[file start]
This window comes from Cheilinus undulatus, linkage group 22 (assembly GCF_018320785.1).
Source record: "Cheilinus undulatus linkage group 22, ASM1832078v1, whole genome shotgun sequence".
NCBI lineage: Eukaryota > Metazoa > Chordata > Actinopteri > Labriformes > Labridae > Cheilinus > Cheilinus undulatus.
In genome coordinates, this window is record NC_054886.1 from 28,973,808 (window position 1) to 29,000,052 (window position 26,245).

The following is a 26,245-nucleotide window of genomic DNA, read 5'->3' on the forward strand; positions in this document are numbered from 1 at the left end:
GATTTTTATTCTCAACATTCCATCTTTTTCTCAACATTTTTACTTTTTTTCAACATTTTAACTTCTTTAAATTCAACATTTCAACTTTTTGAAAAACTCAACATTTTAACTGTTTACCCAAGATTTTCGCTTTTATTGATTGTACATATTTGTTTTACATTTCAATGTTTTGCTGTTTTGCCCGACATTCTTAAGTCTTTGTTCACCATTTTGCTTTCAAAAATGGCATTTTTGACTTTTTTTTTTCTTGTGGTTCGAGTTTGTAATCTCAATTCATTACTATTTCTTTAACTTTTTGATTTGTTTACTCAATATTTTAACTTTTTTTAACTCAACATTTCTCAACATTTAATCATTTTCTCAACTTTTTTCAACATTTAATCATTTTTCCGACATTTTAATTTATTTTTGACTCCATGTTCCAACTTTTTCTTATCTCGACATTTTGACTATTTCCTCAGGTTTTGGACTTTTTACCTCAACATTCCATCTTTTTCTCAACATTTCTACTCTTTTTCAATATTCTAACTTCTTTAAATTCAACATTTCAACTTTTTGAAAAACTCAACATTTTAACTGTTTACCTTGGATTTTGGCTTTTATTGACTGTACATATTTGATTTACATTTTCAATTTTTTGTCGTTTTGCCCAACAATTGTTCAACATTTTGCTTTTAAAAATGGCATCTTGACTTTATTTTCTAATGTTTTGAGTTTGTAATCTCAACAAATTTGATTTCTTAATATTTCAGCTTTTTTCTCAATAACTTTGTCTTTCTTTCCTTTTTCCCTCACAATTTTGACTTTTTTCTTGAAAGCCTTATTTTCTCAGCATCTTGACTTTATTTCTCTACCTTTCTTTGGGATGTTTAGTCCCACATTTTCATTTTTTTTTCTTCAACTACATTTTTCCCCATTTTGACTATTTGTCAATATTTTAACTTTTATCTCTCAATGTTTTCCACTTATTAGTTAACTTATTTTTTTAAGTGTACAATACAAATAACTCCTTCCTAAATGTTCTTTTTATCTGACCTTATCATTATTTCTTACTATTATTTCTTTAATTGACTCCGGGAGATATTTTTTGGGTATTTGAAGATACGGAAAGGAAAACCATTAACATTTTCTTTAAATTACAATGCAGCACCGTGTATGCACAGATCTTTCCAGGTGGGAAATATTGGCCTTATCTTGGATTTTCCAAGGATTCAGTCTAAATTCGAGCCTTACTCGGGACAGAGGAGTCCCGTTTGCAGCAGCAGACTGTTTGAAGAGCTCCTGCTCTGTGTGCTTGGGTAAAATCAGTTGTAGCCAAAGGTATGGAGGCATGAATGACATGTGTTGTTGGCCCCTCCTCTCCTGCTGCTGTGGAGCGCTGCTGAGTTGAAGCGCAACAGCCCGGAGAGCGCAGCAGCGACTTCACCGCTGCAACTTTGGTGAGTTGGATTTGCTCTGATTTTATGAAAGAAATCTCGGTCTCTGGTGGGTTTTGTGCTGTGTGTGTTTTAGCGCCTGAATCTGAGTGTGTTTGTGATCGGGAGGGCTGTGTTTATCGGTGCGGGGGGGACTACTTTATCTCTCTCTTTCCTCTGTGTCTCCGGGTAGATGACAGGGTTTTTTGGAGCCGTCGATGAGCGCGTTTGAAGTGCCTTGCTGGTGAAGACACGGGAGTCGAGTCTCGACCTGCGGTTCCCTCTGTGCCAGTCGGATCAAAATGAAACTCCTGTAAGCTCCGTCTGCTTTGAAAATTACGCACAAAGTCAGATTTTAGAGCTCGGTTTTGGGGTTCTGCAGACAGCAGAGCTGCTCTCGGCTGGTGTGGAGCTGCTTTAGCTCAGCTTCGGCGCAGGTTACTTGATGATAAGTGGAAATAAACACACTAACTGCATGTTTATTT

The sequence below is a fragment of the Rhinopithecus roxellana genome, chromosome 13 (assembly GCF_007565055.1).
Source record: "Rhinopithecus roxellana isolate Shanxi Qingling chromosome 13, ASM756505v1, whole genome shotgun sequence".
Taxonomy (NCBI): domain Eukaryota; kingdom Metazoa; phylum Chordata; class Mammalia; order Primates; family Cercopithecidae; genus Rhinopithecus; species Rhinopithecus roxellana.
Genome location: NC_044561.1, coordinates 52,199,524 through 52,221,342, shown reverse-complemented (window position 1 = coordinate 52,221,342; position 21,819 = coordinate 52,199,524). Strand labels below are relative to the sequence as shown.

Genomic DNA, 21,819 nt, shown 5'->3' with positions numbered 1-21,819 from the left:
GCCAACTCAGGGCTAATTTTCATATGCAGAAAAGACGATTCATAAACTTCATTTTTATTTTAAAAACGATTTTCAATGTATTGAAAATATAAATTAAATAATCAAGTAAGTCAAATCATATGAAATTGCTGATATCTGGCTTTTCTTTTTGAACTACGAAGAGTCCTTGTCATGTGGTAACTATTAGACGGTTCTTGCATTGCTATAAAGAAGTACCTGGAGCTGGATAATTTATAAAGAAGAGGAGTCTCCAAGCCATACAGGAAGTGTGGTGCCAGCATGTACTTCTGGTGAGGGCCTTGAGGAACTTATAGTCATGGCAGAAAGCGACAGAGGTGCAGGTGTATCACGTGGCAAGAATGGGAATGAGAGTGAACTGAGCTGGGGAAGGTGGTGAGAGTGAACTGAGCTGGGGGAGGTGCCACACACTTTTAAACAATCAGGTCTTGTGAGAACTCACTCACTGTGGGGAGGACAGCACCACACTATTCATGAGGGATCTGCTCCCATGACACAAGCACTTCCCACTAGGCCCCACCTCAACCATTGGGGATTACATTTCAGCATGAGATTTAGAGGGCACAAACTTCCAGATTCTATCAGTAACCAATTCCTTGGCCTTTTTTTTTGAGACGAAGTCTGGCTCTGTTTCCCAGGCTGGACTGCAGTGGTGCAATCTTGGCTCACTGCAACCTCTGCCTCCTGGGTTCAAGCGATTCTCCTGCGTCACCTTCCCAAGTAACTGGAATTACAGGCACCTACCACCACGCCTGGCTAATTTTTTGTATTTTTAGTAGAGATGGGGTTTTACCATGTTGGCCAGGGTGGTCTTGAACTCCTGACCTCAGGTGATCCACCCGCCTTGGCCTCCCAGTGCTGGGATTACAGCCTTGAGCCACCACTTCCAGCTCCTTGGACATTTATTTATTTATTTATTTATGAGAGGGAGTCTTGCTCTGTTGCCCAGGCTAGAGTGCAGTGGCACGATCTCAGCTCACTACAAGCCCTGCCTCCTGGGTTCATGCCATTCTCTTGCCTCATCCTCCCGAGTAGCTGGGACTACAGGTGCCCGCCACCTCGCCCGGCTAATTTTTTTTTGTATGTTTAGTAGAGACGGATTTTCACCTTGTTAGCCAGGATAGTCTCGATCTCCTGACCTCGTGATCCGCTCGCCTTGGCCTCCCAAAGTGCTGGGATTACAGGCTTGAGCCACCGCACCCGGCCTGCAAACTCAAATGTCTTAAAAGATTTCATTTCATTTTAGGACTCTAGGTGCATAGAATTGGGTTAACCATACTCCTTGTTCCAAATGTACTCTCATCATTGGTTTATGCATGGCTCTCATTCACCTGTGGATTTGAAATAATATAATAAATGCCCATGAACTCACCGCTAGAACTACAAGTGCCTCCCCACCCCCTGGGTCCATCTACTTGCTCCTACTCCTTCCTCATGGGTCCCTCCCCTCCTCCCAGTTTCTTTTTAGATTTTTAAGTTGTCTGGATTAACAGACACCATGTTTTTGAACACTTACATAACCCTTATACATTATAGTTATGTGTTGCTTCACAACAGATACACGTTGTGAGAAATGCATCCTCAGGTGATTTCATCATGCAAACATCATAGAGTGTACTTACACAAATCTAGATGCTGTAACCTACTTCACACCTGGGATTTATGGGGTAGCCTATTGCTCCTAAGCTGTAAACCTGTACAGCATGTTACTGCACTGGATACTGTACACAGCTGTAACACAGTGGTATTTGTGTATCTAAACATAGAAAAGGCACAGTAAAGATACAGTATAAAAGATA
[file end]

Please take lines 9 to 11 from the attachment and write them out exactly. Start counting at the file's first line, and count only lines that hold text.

Taxonomy (NCBI): domain Eukaryota; kingdom Metazoa; phylum Chordata; class Mammalia; order Primates; family Cercopithecidae; genus Rhinopithecus; species Rhinopithecus roxellana.
Genome location: NC_044561.1, coordinates 52,199,524 through 52,221,342, shown reverse-complemented (window position 1 = coordinate 52,221,342; position 21,819 = coordinate 52,199,524). Strand labels below are relative to the sequence as shown.

Genomic DNA, 21,819 nt, shown 5'->3' with positions numbered 1-21,819 from the left: